Q: How has the insecurity in hydrocarbon-rich regions impacted the entry or operations of IOCs in Mexico?

A: For most companies, security issues have not been the dominant factor affecting their investment decisions at this stage in Mexico, especially for offshore projects. There are a number of things that can be done at a federal and state level to help address issues related to organized crime and to facilitate relationships with unions and ejidatarios. The wider development of onshore resources, especially unconventional or shale, will entail different types of challenges. It will be necessary for the Mexican government to work together with companies to develop strategies that provide a local source of security that can respond rapidly with accessible protection. It is fair to say that each company will have to make a security investment, but what is truly needed is a security umbrella provided by the government. Companies could then make localized investments to support or reinforce that.

Q: What are the main challenges national companies will face in becoming operators?

A: Around the world, two of the greatest challenges for any company are quality control and standardization. Companies must be able to deliver a quality product on a consistent basis in order to attract and sustain contracts and partnership. IHS has the capacity and experience to help companies develop these skills. Having spoken to some of these local firms, they are fully aware of this challenge and are committed to developing their capabilities to reach that goal. In the matter of standardization, companies will have to ensure that the standards they pursue are congruent with both Mexican and international expectations. One way to cut costs is to use standardized procedures, services, and equipment in many different parts of the world. A significant challenge for Mexican companies as they seek to become operators will be to demonstrate that they are able to do so in a way that conforms to international practice.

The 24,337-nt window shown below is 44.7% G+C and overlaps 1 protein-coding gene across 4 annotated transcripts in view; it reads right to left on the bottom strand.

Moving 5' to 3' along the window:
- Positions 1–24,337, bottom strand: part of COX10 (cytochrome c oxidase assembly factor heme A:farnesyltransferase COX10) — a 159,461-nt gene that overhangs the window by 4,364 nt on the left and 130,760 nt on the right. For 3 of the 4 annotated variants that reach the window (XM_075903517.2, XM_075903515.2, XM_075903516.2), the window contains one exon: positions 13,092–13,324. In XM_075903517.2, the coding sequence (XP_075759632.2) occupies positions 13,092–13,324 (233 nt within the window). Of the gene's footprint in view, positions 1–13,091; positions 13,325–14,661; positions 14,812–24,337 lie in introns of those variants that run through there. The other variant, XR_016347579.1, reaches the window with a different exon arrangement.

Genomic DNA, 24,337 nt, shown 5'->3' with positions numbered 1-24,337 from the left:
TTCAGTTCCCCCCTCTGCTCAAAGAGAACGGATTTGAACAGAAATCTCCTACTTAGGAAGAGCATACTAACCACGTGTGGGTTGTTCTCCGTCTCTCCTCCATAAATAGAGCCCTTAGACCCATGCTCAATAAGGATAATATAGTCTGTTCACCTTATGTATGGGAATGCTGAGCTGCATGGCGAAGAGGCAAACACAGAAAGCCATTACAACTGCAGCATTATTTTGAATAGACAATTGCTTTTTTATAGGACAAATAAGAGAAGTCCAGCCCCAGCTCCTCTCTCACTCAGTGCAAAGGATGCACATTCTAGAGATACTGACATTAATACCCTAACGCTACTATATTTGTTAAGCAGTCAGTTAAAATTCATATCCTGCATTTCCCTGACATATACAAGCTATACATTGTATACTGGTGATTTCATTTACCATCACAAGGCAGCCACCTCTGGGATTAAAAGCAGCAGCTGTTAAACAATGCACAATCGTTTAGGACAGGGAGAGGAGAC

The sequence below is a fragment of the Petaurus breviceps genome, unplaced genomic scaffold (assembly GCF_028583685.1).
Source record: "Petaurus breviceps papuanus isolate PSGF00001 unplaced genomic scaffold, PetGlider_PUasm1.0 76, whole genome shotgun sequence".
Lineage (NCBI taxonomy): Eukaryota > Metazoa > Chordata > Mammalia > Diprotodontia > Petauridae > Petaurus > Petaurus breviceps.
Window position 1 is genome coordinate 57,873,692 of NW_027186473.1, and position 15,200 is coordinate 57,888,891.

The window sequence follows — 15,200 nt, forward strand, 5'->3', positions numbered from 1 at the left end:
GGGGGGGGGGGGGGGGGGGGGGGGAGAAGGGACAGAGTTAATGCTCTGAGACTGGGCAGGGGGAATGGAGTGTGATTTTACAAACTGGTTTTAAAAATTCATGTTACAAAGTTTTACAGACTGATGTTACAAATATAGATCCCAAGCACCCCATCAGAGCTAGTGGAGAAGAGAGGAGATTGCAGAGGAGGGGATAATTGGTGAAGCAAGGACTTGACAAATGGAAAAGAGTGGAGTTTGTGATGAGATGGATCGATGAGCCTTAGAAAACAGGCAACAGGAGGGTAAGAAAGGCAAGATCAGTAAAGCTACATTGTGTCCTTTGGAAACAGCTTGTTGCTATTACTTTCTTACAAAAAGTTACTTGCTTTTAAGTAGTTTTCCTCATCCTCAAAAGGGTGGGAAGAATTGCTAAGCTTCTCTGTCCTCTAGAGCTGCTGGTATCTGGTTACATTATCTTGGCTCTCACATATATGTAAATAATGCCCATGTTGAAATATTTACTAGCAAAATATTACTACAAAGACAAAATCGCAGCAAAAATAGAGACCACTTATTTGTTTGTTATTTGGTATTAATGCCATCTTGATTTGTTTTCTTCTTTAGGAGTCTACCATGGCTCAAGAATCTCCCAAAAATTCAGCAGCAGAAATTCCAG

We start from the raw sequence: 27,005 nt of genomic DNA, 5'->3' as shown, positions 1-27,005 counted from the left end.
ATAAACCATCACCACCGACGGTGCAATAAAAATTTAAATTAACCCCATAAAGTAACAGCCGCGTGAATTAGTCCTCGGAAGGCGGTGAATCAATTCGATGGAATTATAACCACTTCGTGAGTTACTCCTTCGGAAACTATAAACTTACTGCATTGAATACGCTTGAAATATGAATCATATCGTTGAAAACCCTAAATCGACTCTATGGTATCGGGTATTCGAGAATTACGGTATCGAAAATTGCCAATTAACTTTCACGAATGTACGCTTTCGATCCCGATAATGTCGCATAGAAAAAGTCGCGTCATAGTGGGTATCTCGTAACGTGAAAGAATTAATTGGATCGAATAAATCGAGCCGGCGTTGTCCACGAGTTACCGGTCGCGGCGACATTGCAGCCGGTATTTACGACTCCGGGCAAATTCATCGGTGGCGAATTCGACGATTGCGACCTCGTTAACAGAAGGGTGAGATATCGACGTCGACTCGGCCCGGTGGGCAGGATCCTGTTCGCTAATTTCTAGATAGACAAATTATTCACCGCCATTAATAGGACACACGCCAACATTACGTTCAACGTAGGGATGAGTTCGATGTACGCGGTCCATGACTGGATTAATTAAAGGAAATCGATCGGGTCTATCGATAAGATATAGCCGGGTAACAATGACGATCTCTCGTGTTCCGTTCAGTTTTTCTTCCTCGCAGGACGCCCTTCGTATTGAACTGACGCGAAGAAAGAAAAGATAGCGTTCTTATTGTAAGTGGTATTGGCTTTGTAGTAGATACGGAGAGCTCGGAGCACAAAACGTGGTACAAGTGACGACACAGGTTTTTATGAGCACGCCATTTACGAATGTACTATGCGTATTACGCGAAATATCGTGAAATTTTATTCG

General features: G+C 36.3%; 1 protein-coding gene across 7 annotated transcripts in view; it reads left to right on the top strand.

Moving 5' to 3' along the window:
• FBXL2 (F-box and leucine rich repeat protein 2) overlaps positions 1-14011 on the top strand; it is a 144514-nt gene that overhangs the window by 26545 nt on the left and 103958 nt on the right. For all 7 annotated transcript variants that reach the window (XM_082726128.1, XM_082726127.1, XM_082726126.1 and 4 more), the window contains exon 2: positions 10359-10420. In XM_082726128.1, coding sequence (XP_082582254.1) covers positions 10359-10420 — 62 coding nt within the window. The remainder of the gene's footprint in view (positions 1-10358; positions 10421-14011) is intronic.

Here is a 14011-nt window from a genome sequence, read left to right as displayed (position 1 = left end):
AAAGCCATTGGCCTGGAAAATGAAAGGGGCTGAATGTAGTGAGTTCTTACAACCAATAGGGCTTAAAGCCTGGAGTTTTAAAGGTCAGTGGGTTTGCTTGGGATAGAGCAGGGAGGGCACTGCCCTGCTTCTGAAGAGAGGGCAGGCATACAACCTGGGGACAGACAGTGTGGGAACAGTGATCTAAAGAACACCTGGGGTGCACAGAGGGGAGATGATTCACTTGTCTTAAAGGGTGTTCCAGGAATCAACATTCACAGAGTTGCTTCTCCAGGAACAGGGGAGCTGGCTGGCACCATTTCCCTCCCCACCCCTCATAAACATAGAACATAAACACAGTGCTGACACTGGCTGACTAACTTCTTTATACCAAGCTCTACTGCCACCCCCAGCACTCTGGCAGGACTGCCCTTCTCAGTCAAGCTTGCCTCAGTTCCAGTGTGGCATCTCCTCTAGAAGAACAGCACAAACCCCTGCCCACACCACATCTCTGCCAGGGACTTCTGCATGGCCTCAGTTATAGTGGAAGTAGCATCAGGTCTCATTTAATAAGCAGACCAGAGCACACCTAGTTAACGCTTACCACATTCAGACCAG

The key for us is to help companies entering the country to be competitive. The first stage is to help them understand the Mexican marketplace and the requirements for competing with other players. We also help companies better understand the supply chain so that, if they get a contract, they know which Mexican companies they can work with. Finally, we provide companies with consulting and advisory services on how to operate efficiently in Mexico in terms of land access, security, and environmental questions. This knowledge allows companies to stick to schedules and, thus, reduce their costs.